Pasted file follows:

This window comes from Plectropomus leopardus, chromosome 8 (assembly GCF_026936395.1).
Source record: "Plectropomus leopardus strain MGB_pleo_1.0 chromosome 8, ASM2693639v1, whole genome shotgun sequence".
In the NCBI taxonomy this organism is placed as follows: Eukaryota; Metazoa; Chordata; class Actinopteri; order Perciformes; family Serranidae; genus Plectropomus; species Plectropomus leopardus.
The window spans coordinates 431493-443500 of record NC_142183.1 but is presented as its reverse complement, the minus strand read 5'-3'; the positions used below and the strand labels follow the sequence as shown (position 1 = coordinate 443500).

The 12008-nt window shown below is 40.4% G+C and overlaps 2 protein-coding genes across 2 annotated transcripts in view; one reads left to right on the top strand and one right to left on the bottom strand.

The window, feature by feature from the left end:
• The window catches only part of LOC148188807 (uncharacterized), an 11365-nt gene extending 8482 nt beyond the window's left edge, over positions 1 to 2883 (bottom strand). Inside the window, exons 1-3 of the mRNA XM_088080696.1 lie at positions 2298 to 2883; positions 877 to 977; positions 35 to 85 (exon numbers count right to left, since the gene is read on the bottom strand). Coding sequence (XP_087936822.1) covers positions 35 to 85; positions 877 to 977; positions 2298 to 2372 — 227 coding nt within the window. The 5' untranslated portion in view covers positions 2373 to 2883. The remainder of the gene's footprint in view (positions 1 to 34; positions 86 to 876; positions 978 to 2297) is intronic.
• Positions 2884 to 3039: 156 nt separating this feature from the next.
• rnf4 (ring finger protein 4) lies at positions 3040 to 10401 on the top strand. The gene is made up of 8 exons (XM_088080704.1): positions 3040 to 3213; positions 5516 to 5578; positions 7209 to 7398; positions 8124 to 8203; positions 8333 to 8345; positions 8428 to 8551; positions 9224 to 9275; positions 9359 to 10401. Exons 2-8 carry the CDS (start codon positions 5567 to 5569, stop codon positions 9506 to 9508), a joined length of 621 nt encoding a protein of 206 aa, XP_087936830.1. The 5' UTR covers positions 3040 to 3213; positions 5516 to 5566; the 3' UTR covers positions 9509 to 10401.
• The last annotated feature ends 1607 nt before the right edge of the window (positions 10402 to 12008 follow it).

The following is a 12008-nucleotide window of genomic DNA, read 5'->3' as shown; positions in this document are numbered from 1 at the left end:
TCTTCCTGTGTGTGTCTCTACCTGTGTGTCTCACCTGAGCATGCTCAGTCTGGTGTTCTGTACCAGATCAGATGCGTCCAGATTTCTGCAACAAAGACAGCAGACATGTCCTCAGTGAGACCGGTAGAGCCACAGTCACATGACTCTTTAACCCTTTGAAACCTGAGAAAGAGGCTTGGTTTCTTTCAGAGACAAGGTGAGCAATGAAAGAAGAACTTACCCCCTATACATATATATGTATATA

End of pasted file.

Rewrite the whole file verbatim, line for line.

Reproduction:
This window comes from Plectropomus leopardus, chromosome 8 (assembly GCF_026936395.1).
Source record: "Plectropomus leopardus strain MGB_pleo_1.0 chromosome 8, ASM2693639v1, whole genome shotgun sequence".
In the NCBI taxonomy this organism is placed as follows: Eukaryota; Metazoa; Chordata; class Actinopteri; order Perciformes; family Serranidae; genus Plectropomus; species Plectropomus leopardus.
The window spans coordinates 431493-443500 of record NC_142183.1 but is presented as its reverse complement, the minus strand read 5'-3'; the positions used below and the strand labels follow the sequence as shown (position 1 = coordinate 443500).

The 12008-nt window shown below is 40.4% G+C and overlaps 2 protein-coding genes across 2 annotated transcripts in view; one reads left to right on the top strand and one right to left on the bottom strand.

The window, feature by feature from the left end:
• The window catches only part of LOC148188807 (uncharacterized), an 11365-nt gene extending 8482 nt beyond the window's left edge, over positions 1 to 2883 (bottom strand). Inside the window, exons 1-3 of the mRNA XM_088080696.1 lie at positions 2298 to 2883; positions 877 to 977; positions 35 to 85 (exon numbers count right to left, since the gene is read on the bottom strand). Coding sequence (XP_087936822.1) covers positions 35 to 85; positions 877 to 977; positions 2298 to 2372 — 227 coding nt within the window. The 5' untranslated portion in view covers positions 2373 to 2883. The remainder of the gene's footprint in view (positions 1 to 34; positions 86 to 876; positions 978 to 2297) is intronic.
• Positions 2884 to 3039: 156 nt separating this feature from the next.
• rnf4 (ring finger protein 4) lies at positions 3040 to 10401 on the top strand. The gene is made up of 8 exons (XM_088080704.1): positions 3040 to 3213; positions 5516 to 5578; positions 7209 to 7398; positions 8124 to 8203; positions 8333 to 8345; positions 8428 to 8551; positions 9224 to 9275; positions 9359 to 10401. Exons 2-8 carry the CDS (start codon positions 5567 to 5569, stop codon positions 9506 to 9508), a joined length of 621 nt encoding a protein of 206 aa, XP_087936830.1. The 5' UTR covers positions 3040 to 3213; positions 5516 to 5566; the 3' UTR covers positions 9509 to 10401.
• The last annotated feature ends 1607 nt before the right edge of the window (positions 10402 to 12008 follow it).

The following is a 12008-nucleotide window of genomic DNA, read 5'->3' as shown; positions in this document are numbered from 1 at the left end:
TCTTCCTGTGTGTGTCTCTACCTGTGTGTCTCACCTGAGCATGCTCAGTCTGGTGTTCTGTACCAGATCAGATGCGTCCAGATTTCTGCAACAAAGACAGCAGACATGTCCTCAGTGAGACCGGTAGAGCCACAGTCACATGACTCTTTAACCCTTTGAAACCTGAGAAAGAGGCTTGGTTTCTTTCAGAGACAAGGTGAGCAATGAAAGAAGAACTTACCCCCTATACATATATATGTATATA